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‘Youth Bulge’ and Social Change in Tajikistan

It is common for a society’s population to grow exponentially after a war. In the U.S., the best example of this “youth bulge” is the population of post-World War II “Baby Boomers.” In her soon-to-be-released volume, Domesticating Youth: Youth Bulges and their Socio-political Implications in Tajikistan, Sophie Roche explores this phenomenon in post-civil war Tajikistan and what its implications may be. Following, the author reflects on her fieldwork, and shares how it felt to return to her site after a decade of absence.




With an ethnographic book a story is out in the world that has been documented for a while but that does not stop with the last page but continues to develop. Often after reading an ethnographic study I wonder what happened to the actors in the book, some of whom we are introduced very intimately; what happened to the place, the village, the authorities, the children? Where they really just living to be examples of a theory? How does the story of the people develop after the book?


The story of Domesticating Youth, which is the story of youth in the post-Soviet republic Tajikistan, continues rather unpleasantly – a new military conflict hits the area in 2010 and 2011. Blamed for “terrorist activities” the village community is put under pressure by state troops whose goal is to clean the area of oppositional forces. The war has brought tremendous changes to the area – much of the local administration was replaced and people have been robbed of their natural resources (coal mine, forests and pastures) that over the last decade had been made accessible to ordinary people, and even more sons left for Russia blamed of collaboration with “the terrorists.”  I went back in 2011 and could hardly recognize the people – how can the mood of society change so much in ten years’ time! I first visited the place in 2002 when the civil war was still in memory, it was dominating the conversations and the actions of people.


Fear informed their activities and the wish for peace and freedom dominated their dreams. In 2006, which is the year in which much of the ethnographic data for the book was collected, optimism and trust had made space to this fear – youth was enthusiastic, competing to become good Muslims, good modern people, and most importantly to accumulate wealth. The village size grew rapidly, the design of houses changed (one finds many Russian-type dachas) and political differences were put aside for the sake of peaceful cohabitation.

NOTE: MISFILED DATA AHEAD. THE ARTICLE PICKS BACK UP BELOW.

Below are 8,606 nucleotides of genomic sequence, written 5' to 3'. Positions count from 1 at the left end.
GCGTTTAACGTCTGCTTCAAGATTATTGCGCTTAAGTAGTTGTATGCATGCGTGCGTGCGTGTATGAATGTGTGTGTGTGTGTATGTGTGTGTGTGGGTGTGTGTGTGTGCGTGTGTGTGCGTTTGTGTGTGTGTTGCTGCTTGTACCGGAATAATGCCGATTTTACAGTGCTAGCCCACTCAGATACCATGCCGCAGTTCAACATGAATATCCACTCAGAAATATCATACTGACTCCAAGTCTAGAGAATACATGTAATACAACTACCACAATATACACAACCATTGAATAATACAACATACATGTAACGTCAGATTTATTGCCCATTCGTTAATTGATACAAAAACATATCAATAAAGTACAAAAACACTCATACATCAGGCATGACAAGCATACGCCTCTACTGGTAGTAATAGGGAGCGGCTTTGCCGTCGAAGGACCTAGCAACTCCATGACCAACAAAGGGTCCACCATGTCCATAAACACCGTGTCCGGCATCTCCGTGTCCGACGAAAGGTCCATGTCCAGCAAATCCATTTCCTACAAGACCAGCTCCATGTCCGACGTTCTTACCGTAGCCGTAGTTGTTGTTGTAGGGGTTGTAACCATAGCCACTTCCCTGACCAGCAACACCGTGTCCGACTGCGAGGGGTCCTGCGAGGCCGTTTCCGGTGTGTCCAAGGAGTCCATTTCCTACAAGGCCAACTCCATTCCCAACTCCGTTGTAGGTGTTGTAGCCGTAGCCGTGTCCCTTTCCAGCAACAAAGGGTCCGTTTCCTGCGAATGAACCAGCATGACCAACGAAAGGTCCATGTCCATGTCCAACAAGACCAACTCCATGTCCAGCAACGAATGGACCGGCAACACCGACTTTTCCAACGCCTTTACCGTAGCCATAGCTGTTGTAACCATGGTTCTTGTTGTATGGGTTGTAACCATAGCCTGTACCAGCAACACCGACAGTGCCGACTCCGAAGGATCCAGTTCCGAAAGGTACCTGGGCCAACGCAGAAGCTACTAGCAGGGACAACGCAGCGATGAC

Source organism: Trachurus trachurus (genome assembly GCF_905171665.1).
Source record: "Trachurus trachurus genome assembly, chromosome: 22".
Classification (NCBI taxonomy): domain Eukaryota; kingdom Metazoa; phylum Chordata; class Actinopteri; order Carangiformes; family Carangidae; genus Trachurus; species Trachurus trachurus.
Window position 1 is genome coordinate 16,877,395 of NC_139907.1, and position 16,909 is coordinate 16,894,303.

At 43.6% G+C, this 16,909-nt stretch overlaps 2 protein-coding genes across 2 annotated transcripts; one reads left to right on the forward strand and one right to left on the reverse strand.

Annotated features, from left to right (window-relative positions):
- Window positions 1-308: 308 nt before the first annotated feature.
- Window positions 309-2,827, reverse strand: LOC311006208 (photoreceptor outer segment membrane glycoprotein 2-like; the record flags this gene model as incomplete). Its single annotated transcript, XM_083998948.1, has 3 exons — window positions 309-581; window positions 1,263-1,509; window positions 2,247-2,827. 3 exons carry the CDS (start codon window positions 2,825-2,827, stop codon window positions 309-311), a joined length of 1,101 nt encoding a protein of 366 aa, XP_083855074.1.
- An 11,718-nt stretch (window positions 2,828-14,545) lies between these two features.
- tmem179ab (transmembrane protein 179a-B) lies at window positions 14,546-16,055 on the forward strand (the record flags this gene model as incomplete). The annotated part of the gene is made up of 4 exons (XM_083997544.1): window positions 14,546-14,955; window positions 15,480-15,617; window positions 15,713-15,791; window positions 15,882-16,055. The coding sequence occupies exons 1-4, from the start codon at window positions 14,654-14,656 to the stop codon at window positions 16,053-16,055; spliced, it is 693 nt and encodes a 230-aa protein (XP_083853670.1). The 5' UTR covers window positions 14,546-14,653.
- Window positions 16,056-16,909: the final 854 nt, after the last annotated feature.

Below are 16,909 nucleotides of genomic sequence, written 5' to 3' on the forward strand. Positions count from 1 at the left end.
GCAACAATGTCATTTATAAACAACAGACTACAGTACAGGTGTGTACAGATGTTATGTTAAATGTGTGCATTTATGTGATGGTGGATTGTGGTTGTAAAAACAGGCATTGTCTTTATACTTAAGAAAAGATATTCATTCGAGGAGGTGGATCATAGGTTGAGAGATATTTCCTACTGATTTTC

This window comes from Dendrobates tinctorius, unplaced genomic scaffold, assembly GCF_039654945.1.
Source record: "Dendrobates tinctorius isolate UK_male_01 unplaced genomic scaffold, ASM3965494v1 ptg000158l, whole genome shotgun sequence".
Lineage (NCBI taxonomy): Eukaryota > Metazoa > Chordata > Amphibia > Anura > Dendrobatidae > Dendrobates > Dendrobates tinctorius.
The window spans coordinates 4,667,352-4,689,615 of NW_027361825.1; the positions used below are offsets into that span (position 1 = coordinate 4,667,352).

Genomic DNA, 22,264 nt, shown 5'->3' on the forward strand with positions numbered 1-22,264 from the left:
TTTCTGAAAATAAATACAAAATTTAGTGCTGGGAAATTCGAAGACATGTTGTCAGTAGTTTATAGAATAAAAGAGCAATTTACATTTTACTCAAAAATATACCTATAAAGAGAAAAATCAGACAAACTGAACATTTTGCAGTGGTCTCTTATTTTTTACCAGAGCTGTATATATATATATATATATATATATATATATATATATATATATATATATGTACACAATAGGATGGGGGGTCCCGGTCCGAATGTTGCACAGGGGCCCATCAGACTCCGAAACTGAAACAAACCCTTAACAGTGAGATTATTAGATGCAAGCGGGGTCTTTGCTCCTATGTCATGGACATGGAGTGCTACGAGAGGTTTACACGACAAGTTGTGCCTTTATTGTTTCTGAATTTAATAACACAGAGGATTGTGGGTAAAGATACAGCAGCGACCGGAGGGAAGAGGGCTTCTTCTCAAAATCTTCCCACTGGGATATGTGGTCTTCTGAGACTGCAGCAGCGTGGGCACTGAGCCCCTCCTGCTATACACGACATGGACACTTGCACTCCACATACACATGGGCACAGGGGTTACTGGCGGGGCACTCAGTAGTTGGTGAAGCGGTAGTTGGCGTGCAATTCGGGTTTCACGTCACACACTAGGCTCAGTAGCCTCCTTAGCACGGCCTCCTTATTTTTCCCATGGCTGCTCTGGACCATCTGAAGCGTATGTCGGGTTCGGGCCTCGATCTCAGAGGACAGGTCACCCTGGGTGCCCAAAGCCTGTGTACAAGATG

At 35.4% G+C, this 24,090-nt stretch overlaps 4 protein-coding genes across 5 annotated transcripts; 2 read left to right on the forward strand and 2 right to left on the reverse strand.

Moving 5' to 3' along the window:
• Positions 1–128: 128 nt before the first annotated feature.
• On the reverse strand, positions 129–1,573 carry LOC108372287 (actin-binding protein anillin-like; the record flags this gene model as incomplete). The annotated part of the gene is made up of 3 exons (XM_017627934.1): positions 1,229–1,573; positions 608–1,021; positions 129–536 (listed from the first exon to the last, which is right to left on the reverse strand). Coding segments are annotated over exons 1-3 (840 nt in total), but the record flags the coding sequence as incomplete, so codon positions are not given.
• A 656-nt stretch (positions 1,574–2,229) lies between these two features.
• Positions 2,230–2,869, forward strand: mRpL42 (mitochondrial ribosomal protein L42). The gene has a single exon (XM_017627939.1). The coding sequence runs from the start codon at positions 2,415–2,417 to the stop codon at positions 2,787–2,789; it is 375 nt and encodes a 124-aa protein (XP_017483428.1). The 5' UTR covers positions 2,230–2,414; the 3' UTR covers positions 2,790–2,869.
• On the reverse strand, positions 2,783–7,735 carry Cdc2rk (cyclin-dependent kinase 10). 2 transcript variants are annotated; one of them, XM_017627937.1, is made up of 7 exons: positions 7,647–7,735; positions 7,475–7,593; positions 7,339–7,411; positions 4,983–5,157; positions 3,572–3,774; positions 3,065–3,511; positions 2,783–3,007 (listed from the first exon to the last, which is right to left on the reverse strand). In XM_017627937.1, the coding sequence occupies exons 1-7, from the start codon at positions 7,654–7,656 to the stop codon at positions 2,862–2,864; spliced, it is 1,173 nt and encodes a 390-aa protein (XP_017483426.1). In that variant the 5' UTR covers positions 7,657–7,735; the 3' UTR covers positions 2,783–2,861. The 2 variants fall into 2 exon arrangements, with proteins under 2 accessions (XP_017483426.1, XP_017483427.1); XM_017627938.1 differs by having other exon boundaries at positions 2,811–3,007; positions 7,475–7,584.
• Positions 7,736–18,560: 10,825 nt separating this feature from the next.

But in 2009 a mullah came to the village and started to teach children in guerrilla tactics – a former combatant of the civil war. The secret police that had so magnetically traced my work from the first until the last day not missing one opportunity to check on my material and person suddenly was unable to arrest one disturbing actor which no one wanted in the village! Or was it rather a welcome opportunity to enter the area with the whole military force and clean it once and for all from any opposition? Eight months the military troops chased and pressured people lancing an anti-Islam campaign unseen since the Brezhnev years.


Thus the book Domesticating Youth is the first part of the story of a youth that moves from being the hope of the Bolsheviks to their primary enemies, from the future of independent Tajikistan to its terrorist other. Ethnographic fieldwork means to witness changes over time and each book is a unique flash with one specific view into society, life and development.



Sophie Roche studied Central Asian Studies and Social Anthropology in Berlin and did long-term fieldwork in Tajikistan while at the Max Planck Institute for Social Anthropology in Halle, Germany, between 2005 and 2010. She has conducted research on the impact of conflicts on individual biographies and on demographic change. Her most recent work focuses on Islam and has resulted in the innovative edited volume, Central Asian Intellectuals on Islam (ZMO Studien 2013).